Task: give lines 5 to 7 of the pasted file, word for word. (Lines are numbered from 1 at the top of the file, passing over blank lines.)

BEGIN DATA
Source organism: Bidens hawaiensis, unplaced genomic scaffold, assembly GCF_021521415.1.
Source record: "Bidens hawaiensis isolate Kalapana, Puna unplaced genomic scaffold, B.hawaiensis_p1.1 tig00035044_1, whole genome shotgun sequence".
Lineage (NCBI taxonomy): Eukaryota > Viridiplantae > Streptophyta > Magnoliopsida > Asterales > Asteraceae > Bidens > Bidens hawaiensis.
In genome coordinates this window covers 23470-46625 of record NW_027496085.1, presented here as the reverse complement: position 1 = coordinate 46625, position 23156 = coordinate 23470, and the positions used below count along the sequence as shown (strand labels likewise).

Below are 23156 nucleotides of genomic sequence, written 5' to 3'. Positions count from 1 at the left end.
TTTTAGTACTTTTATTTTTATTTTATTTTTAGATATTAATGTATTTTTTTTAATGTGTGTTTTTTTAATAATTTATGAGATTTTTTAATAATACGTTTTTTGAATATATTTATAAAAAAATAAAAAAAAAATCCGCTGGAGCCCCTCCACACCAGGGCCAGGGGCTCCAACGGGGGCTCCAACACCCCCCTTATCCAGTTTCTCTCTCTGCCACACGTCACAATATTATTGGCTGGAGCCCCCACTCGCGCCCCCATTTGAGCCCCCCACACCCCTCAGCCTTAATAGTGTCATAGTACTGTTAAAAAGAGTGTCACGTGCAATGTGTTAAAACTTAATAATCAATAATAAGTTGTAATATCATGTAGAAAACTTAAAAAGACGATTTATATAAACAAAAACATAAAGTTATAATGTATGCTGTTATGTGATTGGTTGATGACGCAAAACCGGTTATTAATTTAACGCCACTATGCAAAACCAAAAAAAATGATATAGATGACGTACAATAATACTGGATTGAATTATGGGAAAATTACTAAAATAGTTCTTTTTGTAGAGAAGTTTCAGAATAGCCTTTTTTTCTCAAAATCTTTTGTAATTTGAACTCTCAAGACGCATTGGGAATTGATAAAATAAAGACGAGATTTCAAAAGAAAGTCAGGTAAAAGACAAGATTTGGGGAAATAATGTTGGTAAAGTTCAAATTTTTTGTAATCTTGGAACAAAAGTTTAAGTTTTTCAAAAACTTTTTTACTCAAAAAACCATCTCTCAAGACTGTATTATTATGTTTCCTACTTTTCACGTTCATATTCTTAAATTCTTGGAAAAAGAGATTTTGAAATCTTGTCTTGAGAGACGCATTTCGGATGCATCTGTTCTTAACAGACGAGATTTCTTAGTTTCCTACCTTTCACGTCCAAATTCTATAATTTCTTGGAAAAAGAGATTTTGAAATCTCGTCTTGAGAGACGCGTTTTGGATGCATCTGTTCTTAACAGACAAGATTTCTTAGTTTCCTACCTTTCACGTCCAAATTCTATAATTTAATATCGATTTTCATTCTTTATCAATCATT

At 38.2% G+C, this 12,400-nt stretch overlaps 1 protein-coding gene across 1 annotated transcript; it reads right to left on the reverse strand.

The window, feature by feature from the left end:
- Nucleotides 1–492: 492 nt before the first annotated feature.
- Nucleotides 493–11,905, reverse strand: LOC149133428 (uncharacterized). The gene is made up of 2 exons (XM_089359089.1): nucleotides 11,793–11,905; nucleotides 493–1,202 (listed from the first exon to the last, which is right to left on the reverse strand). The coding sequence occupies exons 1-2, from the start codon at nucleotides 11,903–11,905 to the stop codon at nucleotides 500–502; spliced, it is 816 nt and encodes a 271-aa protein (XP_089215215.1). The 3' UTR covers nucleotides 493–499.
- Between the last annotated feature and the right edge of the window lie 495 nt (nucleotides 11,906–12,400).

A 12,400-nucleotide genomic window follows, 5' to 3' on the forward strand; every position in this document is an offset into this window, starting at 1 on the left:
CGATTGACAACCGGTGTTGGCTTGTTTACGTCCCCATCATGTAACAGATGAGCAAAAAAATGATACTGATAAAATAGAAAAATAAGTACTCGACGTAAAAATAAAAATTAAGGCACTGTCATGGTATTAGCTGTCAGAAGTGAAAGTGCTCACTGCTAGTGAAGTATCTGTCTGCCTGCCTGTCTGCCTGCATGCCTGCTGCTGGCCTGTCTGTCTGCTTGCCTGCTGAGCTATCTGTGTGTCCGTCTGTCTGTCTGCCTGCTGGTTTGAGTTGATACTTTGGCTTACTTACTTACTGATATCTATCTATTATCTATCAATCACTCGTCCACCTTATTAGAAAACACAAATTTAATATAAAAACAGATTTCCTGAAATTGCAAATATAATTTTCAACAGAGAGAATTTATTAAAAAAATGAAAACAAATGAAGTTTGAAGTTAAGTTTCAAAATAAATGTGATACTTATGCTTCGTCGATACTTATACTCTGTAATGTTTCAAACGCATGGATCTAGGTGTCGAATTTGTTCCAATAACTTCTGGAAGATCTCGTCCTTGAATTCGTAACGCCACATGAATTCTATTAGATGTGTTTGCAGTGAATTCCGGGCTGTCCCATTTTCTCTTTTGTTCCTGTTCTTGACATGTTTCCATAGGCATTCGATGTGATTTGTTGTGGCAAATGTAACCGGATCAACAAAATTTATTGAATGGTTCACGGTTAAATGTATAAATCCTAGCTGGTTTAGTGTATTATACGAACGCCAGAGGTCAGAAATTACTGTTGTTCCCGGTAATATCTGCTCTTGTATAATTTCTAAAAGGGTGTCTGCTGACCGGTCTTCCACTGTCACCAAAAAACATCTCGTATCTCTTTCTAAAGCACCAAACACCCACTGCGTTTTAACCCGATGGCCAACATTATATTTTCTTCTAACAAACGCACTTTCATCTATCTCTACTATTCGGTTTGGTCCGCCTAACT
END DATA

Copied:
Below are 23156 nucleotides of genomic sequence, written 5' to 3'. Positions count from 1 at the left end.
TTTTAGTACTTTTATTTTTATTTTATTTTTAGATATTAATGTATTTTTTTTAATGTGTGTTTTTTTAATAATTTATGAGATTTTTTAATAATACGTTTTTTGAATATATTTATAAAAAAATAAAAAAAAAATCCGCTGGAGCCCCTCCACACCAGGGCCAGGGGCTCCAACGGGGGCTCCAACACCCCCCTTATCCAGTTTCTCTCTCTGCCACACGTCACAATATTATTGGCTGGAGCCCCCACTCGCGCCCCCATTTGAGCCCCCCACACCCCTCAGCCTTAATAGTGTCATAGTACTGTTAAAAAGAGTGTCACGTGCAATGTGTTAAAACTTAATAATCAATAATAAGTTGTAATATCATGTAGAAAACTTAAAAAGACGATTTATATAAACAAAAACATAAAGTTATAATGTATGCTGTTATGTGATTGGTTGATGACGCAAAACCGGTTATTAATTTAACGCCACTATGCAAAACCAAAAAAAATGATATAGATGACGTACAATAATACTGGATTGAATTATGGGAAAATTACTAAAATAGTTCTTTTTGTAGAGAAGTTTCAGAATAGCCTTTTTTTCTCAAAATCTTTTGTAATTTGAACTCTCAAGACGCATTGGGAATTGATAAAATAAAGACGAGATTTCAAAAGAAAGTCAGGTAAAAGACAAGATTTGGGGAAATAATGTTGGTAAAGTTCAAATTTTTTGTAATCTTGGAACAAAAGTTTAAGTTTTTCAAAAACTTTTTTACTCAAAAAACCATCTCTCAAGACTGTATTATTATGTTTCCTACTTTTCACGTTCATATTCTTAAATTCTTGGAAAAAGAGATTTTGAAATCTTGTCTTGAGAGACGCATTTCGGATGCATCTGTTCTTAACAGACGAGATTTCTTAGTTTCCTACCTTTCACGTCCAAATTCTATAATTTCTTGGAAAAAGAGATTTTGAAATCTCGTCTTGAGAGACGCGTTTTGGATGCATCTGTTCTTAACAGACAAGATTTCTTAGTTTCCTACCTTTCACGTCCAAATTCTATAATTTAATATCGATTTTCATTCTTTATCAATCATT

At 38.2% G+C, this 12,400-nt stretch overlaps 1 protein-coding gene across 1 annotated transcript; it reads right to left on the reverse strand.